Hamilton City Council has secured three properties on the city's main street as part of its long-term vision to expand the central park and further open the city to the river.
The council has bought 254 Victoria St, tenanted by Mexico restaurant, 250 Victoria St, tenanted by Dough Bros and 246 Victoria St which is at the rear of the site.
The properties have a capital value of $2.0750 million and a estimated market valuation calculated by council last year of $2.586m.
The purchases are part of the council's plans to future-proof properties between the existing Victoria on the River central city park and the soon-to-be-built Waikato Regional Theatre.
Property investor Donald Fraser, who co-owned the properties with Peter Morton, confirmed he had sold them to the council for what he considered to be a "fair price".
The existing leases with the current tenants would be honoured, he said.
Fraser, who has owned the buildings for 30 years, said he had always wanted to sell them to council to because he shared its vision to open up the city to the river.
He would not say how much they sold for, but said he had a family trust which had reinvested in Frankton for a better return on investment.
Hamilton City Council declined to comment about the purchases because the chief executive was bound by a council resolution.
Earlier this year the council set aside $7m to buy buildings in the area in case it decided to continue with mayor Andrew King's vision of expanding it to a large park in a bid to better open the city to the Waikato River.
Council staff have wasted no time approaching property owners in the area and securing the first two.
Last year staff supplied council with an estimated market value of the properties, valuing 250 Victoria St (Dough Bros) at $825,000, 254 Victoria St (Mexico) at $1.33m and 246 Victoria St at $431,250.
250 Victoria St has a CV of $660,000, 254 Victoria St has a CV $1.07m and 246 Victoria St a CV of $345,00.
The council's initial plan was to put aside $12m to buy properties between Sky City and Embassy Park to demolish and build an extension of Victoria on the River, but it was dismissed following public consultation.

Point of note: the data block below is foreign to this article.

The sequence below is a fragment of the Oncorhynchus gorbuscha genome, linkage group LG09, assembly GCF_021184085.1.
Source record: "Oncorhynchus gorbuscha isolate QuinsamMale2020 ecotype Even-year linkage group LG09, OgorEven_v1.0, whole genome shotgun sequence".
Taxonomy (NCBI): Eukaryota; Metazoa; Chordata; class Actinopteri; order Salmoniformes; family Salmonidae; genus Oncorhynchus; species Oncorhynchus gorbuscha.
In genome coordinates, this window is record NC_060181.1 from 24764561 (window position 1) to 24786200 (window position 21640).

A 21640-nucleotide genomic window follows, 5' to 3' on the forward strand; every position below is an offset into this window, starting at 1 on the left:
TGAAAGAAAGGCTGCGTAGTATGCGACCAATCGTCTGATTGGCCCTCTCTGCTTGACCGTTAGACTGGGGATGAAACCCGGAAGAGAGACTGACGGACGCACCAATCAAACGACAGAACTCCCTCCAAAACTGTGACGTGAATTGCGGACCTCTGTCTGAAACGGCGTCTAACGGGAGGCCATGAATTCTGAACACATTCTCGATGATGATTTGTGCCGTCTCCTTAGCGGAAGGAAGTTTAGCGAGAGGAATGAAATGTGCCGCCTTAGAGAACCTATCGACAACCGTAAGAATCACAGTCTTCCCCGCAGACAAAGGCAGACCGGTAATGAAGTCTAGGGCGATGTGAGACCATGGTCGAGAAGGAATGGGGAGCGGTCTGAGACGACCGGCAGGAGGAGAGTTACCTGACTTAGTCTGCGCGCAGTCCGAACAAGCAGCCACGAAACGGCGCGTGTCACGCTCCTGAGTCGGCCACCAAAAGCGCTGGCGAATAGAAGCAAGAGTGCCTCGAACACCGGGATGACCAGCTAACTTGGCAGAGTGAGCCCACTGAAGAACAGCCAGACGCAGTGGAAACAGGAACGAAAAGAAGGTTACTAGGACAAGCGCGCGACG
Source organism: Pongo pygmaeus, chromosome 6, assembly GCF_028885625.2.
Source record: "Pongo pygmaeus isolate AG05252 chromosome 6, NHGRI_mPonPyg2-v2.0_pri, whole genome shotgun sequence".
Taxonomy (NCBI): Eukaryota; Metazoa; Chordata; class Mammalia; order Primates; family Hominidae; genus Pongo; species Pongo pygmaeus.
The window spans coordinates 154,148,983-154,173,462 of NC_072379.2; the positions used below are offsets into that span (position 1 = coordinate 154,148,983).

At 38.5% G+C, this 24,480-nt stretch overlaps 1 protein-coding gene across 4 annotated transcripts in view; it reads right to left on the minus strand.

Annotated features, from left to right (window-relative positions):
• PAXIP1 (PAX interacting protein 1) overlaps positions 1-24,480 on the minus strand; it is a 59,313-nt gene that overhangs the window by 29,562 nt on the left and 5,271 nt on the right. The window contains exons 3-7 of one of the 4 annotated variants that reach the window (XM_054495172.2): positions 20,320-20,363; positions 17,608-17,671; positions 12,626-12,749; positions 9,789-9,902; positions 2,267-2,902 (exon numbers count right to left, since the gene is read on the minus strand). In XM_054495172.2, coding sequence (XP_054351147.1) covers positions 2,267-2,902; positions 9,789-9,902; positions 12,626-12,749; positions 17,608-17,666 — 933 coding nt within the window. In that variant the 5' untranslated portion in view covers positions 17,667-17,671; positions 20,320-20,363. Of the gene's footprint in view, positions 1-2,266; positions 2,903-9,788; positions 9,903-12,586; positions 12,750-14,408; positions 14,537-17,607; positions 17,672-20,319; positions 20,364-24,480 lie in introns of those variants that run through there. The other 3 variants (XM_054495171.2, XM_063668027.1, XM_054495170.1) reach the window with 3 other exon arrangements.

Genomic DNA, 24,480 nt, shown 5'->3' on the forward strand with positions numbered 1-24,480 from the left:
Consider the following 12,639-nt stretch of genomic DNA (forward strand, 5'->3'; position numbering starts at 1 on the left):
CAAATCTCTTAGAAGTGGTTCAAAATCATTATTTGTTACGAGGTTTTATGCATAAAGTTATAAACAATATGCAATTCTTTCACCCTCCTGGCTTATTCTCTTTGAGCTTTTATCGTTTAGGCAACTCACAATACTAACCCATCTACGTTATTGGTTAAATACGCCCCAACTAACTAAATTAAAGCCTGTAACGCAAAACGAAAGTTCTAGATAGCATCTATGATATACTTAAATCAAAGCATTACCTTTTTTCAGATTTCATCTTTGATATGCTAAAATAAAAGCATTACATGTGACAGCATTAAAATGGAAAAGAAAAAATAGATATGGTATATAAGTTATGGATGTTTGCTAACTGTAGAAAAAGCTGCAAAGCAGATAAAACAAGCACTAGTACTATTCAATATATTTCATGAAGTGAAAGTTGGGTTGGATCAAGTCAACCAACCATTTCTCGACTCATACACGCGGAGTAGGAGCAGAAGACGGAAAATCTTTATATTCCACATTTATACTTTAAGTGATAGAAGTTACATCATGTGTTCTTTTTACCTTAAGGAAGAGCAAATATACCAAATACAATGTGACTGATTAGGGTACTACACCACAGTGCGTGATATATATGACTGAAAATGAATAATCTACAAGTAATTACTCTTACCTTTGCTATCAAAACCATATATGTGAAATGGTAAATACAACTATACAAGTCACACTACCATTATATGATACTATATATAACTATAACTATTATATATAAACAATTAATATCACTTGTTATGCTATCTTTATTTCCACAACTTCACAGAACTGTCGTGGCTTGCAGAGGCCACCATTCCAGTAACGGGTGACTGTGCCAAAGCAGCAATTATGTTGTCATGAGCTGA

To fulfill King's vision to develop a grassed park setting between the two existing public spaces the council would need to buy 220 to 266 Victoria St.
Council instead voted in June to spend $7m on just buying some strategic properties in year one of the 10-year plan.
It gained the majority support of councillors with some commenting at the time they supported the plan because staff had told them there would be no rates impact on the proposal.
"The chief executive said the rental income would match or be better than the outgoings and interest costs," councillor Dave Macpherson said at a June meeting.
"The question is do we want to future-proof the central city area for the expansion of the central city park into that area or not."
Hamilton chief executive Richard Briggs told the Herald in December last year it was irrelevant who was given the heads up over the council's plans for the park as the council would only ever pay market valuation for a property.
"There's no advantage to anyone in knowing this because when council buys these properties we are going to pay valuation for them.
"I suggest any good businessman won't be paying over the odds for them anyway, but that's their call and anyone selling the properties will be selling them at market. The market is going to drive all this out."